Developer Faces More Hurdles

Council Insists on Traffic Study at Cobblestone

BLYTHEWOOD – After more than seven months of wrangling with Town Council over the proposed rezoning of Cobblestone Park, last week developer D.R. Horton made concessions that appeared to be the last major hurdles to amend the zoning map. Last month Town Council sent the rezoning request back to the Planning Commission for further discussion. While the Planning Commission did not seem anxious, as the Council had been, to impose a traffic study on the new project, as a result of their discussions, D.R. Horton agreed to drop its request for R-4 zoning and model homes near the gated entrance of Cobblestone Park and to leave the previously requested R-4 area as a permanent open or green space for the neighborhood. Councilman Eddie Baughman had said last month that he felt that if the developer would concede on the R-4 zoning and model homes at the entrance to the neighborhood, everyone would feel better about the proposed rezoning.

At a work session Tuesday, however, Town Council members gave the developer another mountain to climb – a laundry list of new reasons why the developer should have a traffic study conducted for Syrup Mill Road, which borders the development and will accommodate some of the neighborhood traffic, primarily that of the new Primrose Section, on to Blythewood Road.

The developer has maintained that a traffic study would not be needed since, under the proposed zoning, it is actually reducing the number of units it plans to build in the neighborhood by 506. The developer’s representative, Tom Margle, has said the developer gave in to the Council’s demands in order to move the project forward in a timely manner. Margle said that without the rezoning, he didn’t know “how much longer D.R. Horton can continue to fund the deficit of the Home Owners Association with the clubs, common areas, open space and private roads. It’s a very large ticket.”

Planning Commissioner Malcolm Gorge, speaking in favor of a traffic study, said he felt precedent had already been set citing the two neighborhoods and school that feed on to Turkey Farm Road with accelerating and decelerating lanes.

Town Administrator Gary Parker took a harder line, suggesting that under the Town’s Traffic Impact Study (TIS) Guidelines a TIS is required of the developer.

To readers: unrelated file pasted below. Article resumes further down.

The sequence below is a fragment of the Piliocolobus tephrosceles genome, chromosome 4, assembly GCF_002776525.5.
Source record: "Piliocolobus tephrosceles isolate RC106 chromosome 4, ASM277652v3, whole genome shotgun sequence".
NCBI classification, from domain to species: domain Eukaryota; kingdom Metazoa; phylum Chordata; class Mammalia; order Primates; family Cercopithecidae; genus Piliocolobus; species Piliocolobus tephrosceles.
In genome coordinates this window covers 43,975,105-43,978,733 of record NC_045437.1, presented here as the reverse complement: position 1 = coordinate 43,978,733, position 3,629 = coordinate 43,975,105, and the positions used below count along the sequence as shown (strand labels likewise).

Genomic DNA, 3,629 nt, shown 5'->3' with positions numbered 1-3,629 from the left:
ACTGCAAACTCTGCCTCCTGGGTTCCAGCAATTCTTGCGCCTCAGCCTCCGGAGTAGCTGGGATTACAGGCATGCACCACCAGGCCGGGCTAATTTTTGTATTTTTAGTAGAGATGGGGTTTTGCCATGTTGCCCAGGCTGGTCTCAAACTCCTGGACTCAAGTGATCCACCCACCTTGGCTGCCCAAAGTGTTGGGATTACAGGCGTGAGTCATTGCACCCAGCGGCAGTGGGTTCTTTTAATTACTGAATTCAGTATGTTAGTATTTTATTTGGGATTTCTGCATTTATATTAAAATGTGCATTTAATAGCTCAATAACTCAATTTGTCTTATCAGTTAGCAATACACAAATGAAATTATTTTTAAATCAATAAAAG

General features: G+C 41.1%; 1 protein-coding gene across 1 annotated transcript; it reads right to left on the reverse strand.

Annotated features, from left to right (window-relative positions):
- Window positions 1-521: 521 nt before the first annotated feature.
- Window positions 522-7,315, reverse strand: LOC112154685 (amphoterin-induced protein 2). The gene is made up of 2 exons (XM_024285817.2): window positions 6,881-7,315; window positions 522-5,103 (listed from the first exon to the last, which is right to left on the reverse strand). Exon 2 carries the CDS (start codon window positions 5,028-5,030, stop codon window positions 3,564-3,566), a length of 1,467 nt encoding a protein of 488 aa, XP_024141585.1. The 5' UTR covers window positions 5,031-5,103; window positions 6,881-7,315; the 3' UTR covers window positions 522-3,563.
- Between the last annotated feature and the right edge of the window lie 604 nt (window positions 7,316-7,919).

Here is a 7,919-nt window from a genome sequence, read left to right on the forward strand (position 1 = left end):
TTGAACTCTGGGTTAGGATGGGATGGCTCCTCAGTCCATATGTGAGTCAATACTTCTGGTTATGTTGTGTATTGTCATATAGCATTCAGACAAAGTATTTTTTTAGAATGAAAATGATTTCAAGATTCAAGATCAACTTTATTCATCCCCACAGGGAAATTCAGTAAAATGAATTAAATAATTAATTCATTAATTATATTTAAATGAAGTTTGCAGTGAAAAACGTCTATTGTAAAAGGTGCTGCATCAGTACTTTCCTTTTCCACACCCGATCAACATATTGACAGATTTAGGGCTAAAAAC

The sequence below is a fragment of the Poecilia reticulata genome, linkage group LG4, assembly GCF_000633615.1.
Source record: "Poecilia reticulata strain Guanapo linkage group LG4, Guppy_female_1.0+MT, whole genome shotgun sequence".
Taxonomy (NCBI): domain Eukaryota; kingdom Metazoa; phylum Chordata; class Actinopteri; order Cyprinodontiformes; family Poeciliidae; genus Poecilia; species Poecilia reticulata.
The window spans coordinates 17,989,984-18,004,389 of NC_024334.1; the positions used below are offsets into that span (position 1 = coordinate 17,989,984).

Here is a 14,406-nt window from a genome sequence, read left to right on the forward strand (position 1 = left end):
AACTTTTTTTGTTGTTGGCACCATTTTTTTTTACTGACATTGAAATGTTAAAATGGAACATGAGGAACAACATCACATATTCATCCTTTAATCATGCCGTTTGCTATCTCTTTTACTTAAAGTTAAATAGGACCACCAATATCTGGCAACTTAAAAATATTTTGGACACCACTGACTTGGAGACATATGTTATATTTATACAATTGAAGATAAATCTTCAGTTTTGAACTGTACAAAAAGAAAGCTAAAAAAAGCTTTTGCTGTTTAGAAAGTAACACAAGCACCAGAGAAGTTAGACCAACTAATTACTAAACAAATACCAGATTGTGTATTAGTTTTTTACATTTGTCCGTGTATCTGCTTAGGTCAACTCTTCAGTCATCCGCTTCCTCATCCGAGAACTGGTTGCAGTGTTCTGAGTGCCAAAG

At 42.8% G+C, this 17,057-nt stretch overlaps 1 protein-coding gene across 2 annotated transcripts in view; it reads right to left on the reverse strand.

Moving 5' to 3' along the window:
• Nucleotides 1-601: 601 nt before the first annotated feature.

“To my knowledge,” Parker said, “a study has never been done at any time for this subdivision since its inception.”

Parker also said he had contacted the S.C. Department of Transportation (DOT) and, “I was advised that they recommend a TIS for Syrup Mill and would be glad to meet with the developer to go over that.”

But Margle said the developer’s engineers had already consulted with DOT staff, a number of Richland County road and planning officials, a traffic study consultant and others about the need for a traffic study.

“We explained the reduction of density (dwelling units) in the zoning map amendment, and none of them thought a traffic study would be needed at this time,” Margle said.

He also said that he, too, was concerned about traffic and that he had already set up a meeting prior to the Feb. 23 Town Council meeting with other DOT personnel, the encroachment engineer, the maintenance engineer who would approve the issue and the district engineer. Margle invited the Town’s officials to participate in that meeting, which would most likely be held at DOT headquarters.

“We want to be good stewards,” Margle told the group.

Parker said that even if the DOT has not reached a decision concerning the need for a TIS before the February Council meeting, that a first reading and public hearing could still be conducted. It was not clear, however, if Council would delay second reading until the DOT had reached a decision on the traffic study.

At the beginning of the meeting, Council held an executive session for the purpose of discussing the zoning proposed by D.R. Horton, calling the reason for the session “receipt of legal advice involving matters covered by the attorney-client privilege.”

Mayor J. Michael Ross, who owns a lot in the Primrose section and lives in Cobblestone Park, recused himself from the session and later discussion to comply with a ruling by the S.C. Ethics Commission advising against his participation. Two of the remaining four Council members, also residents of Cobblestone, were not required to recuse themselves from the discussions and voting on the rezoning. That decision was criticized at last month’s Town Council meeting by an attorney representing D.R. Horton.

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